Townsville's BoM radar goes offline

Townsville's Bureau of Meteorology weather radar goes offline during Cyclone Season

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Townsville residents will have to rely on data from surrounding BoM radars, as Townsville BoM radar tower experiences equipment failure. Picture: BoM website.

Townsville residents will have to rely on data from surrounding BoM radars, as Townsville BoM radar tower experiences equipment failure. Picture: BoM website.

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Concerns have risen after Townsville's BoM weather radar goes offline during Cyclone season.

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As Tropical Cyclone Niran intensifies off the Far North Queensland coast, the Townsville Bureau of Meteorology weather radar has fallen silent.

Townsville's BoM weather tower is currently out of service due to "technical problems or equipment failure".

This comes as north Queensland coastal communities experience torrential rain and gale-force winds.

BoM has urged residents affected by the disruption to stay up to date via the Cairns, Willis Island, Bowen and Mackay radars until technicians are able to get Townsville's radar back online.

A spokesperson for BoM said they are continuing to monitor and provide forecasts and warnings about Tropical Cyclone Niran.

"We wish to reassure the North Queensland community that the issue with the Townsville radar in recent days does not affect the Bureau's ability to issue forecasts and warnings," the spokesperson said.

"Radars are not the only source when the Bureau tracks and forecasts cyclones.

"Given the impact of severe weather in North Queensland and the value radars provide in relation to situational awareness of weather, the Bureau has a number of radars along the coast that provide overlapping coverage - the Bowen radar is an excellent alternative for the Townsville community.

"Users of the BOM Weather app will notice no difference in coverage given the overlaps."

The Townsville BoM weather radar is situated on the Hervey range and it monitors severe weather events including floods, thunderstorms and tropical cyclones. Picture: BoM

The Townsville BoM weather radar is situated on the Hervey range and it monitors severe weather events including floods, thunderstorms and tropical cyclones. Picture: BoM

BoM runs a routine six-monthly maintenance schedule for each of its nearly 70 radars.

The Bureau said they prioritise getting radars up and running as quickly as possible.

"Shortly after the Townsville radar went offline on Sunday, technicians were onsite," the spokesperson said.

"However, radars are very complex machines that run 24/7, and will from time to time, experience a significant issue that will take time to repair. In this instance, multiple components are being sourced and we estimate the radar will be back up and running by Thursday 4 March.

"Radars in North Queensland are always serviced ahead of the summer cyclone season - the Townsville radar was serviced in October 2020 and will have its next service in April 2021."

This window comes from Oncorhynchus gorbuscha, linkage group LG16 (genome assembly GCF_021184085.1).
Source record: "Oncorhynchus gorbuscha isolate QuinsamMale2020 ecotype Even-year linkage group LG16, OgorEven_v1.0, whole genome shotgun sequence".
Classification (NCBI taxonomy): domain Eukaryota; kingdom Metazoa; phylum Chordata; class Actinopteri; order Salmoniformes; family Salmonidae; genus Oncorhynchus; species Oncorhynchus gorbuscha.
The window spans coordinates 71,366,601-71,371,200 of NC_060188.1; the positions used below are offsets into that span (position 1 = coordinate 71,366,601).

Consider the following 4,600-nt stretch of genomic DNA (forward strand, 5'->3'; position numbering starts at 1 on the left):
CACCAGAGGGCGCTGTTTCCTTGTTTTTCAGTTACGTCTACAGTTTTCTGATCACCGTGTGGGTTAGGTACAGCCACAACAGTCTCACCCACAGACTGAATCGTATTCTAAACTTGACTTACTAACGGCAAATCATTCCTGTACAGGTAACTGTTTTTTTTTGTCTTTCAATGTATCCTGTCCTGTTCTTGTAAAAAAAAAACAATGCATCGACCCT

The Bureau said they have other tools the community can use to monitor the weather - including the satellite viewer on the Bureau website at http://satview.bom.gov.au/ as well as graphical weather service MetEye.

Technical issues "not good enough"

Townsville City Council Mayor Jenny Hill is concerned about her region's weather radar being offline.

Townsville City Council Mayor Jenny Hill is calling on the Federal Government to invest more money into the Bureau of Meteorology after technical failures put Townsville's Weather radar offline.

Townsville City Council Mayor Jenny Hill is calling on the Federal Government to invest more money into the Bureau of Meteorology after technical failures put Townsville's Weather radar offline.

Cr Hill said the radar provides an essential service to her community about potenial weather warnings and forecasts.

"My real concern is the fact that the Hervey Range BoM weather radar is out, and the difficulty for the rest of the community to actually understand what the hell's happening with the weather," Ms Hill said.

"I rang (BoM) yesterday and the first concern I had was that BoM was not forthcoming in at least emailing local mayor's about the technical problems.

"I was told yesterday afternoon that there were multiple failures and that they've got to bring parts in.

"I've used the Bowen as they recommended, and there is a disclaimer when you do that to say that there is an issue around the information they're able to provide at this point in time.

"We have a cyclone brewing that could easily get up to a category 2 and possibly category 3 by Thursday and quite frankly it's not good enough that we're not seeing the investment in the bureau."

Cr Hill is calling on the Federal Government to invest more money into the critical weather service.

"To have service technicians only available in Cairns and in Brisbane is bloody ridiculous," she said.

"This state is nearly three times the size of Victoria, when radars go out, or there's problems with sensors, you've got to depend on someone from Brisbane or Cairns driving up to fix it or flying up.

"Now when you got inclement weather, how the hell are they going to get here."

"I call on the federal member for Herbert to put some money into BoM and make sure that this service is provided for this community during disaster season, it's just not good enough."

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